The Camintonn CMV-250, CMV-500, CMV-254 and CMV-504 are a series of QBUS memory cards, in dual QBUS card-size format, with capacities of 256 Kbytes, 512 Kbytes, 1 Mbyte and 2 Mbytes, respectively. They all use the same PCB, and have capacities of 128-512 Kbytes when using 64Kx1 DRAMs, or 512 Kbytes - 2 Mbytes (using 256Kx1 DRAMs).
The board was normally sold with 1, 2, or 4 rows of chips. (Interestingly, there must be two ways to produce a CMV-500 - 1 row of 256Kx1 parts, or 4 rows of 64Kx1 parts. An example of the latter has not been spotted as of yet.)
No original Camintonn documentation is currently available; configuration information is therefore provided here.
For Q18 operation: jumper "A" is installed; for Q22 operation: jumper "B" is installed instead.
For parity CSR enabled: jumper "C" is installed; for parity CSR disabled, jumper "D" is installed instead.
For a 4KW I/O page: jumper "K" is installed; for a 2KW I/O page, jumper "L" is installed instead.
For QBUS Block Mode enabled: jumper "T" is installed; for QBUS Block Mode disabled, jumper "S" is installed instead.
The Parity CSR address is controlled by jumpers G-H and J (I = jumper installed; R = jumper removed).
The starting address is controlled by jumpers 1-9, 15 and 16:
Jumpers 1 through 4 control starting addresses of 8KB, 16KB, 32KB, and 64KB respectively: thus a board starting at 8KB would have all jumpers removed except J16.
The ending address is controlled by jumpers 10-14:
The CMV-2xx/-5xx series has the ability to use either 64Kx1 DRAMs or 256Kx1 DRAMs, using a set of jumpers which are not covered in the available documentation.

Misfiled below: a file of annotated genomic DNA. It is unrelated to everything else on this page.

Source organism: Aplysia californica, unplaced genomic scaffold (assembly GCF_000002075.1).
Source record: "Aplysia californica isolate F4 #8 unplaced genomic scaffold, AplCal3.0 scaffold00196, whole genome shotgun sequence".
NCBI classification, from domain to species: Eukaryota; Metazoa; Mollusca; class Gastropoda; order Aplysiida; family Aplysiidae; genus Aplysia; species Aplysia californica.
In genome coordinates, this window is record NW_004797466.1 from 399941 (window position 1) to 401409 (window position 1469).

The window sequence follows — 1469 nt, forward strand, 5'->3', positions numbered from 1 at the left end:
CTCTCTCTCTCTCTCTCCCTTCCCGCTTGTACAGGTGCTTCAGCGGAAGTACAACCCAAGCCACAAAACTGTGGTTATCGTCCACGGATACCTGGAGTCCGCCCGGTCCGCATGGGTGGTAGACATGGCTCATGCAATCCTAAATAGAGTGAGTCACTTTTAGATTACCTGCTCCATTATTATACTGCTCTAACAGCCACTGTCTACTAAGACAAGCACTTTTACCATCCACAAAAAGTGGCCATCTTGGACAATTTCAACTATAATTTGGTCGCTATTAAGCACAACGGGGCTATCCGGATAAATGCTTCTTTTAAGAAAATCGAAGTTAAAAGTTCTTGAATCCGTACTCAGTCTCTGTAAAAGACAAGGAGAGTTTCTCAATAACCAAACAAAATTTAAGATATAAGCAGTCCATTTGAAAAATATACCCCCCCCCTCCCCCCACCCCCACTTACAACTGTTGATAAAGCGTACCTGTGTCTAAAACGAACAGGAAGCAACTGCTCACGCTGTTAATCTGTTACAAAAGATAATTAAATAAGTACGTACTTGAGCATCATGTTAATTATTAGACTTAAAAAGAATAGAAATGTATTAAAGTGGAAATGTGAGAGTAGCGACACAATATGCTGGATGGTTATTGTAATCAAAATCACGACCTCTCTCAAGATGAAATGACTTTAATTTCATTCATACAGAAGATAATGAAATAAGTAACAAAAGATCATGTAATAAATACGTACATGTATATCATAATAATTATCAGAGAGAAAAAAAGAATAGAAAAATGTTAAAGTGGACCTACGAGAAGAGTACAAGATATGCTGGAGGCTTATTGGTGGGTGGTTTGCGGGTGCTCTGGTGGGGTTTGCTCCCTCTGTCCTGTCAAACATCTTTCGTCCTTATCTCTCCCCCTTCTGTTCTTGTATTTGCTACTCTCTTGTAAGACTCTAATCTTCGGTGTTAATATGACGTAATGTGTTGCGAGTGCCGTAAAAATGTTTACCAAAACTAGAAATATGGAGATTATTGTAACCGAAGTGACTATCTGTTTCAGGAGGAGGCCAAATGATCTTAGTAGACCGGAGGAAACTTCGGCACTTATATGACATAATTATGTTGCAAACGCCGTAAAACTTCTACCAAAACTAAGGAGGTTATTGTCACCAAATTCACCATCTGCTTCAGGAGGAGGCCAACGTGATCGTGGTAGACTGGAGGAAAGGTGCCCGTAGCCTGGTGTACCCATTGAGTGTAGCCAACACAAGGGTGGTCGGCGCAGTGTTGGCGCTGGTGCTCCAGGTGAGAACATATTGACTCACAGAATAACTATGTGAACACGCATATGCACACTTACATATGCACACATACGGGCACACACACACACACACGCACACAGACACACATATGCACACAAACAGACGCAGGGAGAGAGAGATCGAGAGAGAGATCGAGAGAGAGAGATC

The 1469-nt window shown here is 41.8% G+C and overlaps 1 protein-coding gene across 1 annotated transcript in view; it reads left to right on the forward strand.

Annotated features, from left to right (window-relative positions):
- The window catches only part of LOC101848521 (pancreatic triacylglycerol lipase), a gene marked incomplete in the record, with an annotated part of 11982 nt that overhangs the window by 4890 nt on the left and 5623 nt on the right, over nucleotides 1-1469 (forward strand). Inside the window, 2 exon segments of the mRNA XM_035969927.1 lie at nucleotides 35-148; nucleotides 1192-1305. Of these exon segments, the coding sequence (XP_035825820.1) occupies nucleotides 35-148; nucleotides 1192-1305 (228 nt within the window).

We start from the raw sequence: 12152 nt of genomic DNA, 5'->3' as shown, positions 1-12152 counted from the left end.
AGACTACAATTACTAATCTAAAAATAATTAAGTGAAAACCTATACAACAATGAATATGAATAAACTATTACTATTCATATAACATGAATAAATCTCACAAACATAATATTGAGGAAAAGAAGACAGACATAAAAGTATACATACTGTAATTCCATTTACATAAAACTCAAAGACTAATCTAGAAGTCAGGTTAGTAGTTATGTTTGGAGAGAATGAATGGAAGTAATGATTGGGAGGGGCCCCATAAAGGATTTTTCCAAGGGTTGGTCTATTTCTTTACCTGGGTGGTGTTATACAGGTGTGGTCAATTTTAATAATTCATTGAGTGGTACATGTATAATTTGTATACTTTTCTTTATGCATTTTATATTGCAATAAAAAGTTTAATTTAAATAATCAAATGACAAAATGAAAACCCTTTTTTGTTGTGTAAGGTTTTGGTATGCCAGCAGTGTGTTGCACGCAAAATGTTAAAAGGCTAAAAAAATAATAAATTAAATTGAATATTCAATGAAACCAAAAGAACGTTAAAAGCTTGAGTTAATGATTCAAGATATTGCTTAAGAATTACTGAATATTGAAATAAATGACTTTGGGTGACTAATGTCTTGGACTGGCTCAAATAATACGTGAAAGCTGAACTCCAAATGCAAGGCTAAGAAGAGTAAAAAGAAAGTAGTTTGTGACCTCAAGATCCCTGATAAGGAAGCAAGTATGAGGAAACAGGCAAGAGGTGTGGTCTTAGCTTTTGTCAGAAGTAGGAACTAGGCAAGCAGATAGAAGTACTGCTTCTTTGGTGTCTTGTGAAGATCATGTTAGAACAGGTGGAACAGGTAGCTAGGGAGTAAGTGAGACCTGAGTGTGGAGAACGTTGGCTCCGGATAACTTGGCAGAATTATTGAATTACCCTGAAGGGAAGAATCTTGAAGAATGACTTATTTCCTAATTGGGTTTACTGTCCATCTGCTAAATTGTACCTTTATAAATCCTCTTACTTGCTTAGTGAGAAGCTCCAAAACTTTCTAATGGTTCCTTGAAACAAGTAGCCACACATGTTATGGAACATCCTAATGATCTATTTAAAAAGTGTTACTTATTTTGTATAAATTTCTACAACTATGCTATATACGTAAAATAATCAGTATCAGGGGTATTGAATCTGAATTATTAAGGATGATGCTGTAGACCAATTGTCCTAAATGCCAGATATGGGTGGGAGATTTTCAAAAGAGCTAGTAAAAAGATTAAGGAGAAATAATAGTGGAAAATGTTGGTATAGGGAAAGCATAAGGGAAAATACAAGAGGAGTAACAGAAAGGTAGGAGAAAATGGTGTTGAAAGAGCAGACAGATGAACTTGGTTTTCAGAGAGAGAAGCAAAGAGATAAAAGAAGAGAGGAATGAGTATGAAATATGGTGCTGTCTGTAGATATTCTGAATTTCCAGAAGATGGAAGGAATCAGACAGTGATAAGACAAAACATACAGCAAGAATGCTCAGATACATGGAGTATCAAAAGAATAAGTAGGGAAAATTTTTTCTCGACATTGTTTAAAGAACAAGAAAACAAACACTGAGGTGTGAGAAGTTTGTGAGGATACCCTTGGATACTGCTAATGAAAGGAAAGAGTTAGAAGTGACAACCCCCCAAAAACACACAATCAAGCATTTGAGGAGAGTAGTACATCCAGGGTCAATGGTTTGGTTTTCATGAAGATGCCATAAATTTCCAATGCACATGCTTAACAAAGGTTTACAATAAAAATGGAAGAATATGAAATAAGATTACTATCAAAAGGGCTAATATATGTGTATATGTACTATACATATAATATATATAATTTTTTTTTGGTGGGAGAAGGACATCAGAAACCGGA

Down near the fingers, there are a block of 6 solder pads, denoted thus:
(Note that there is another 'S' jumper on the board, at the top.)
Available documentation describes them as "Starting and ending address boundary" (but without giving any detail as to their operation).
One version of the board, configured for 256Kx1 chips, has jumpers on M-N, P-R, and etch cuts on R-S, N-O (the inverse of which is likely the configuration for 64K chips, although this has not been verified).
Another variant of the board, also using 256Kx1 chips, has a slightly different PCB (likely a later revision), and has no jumpers, but has etch connections M-N, P-R (note - the same as the previous board has jumpers).
"SMS 1000 Microcomputer System Models 40, 41 and 50 OEM Manual", February 1987, Scientific Micro Systems, Inc.; pages 4-37 to 4-47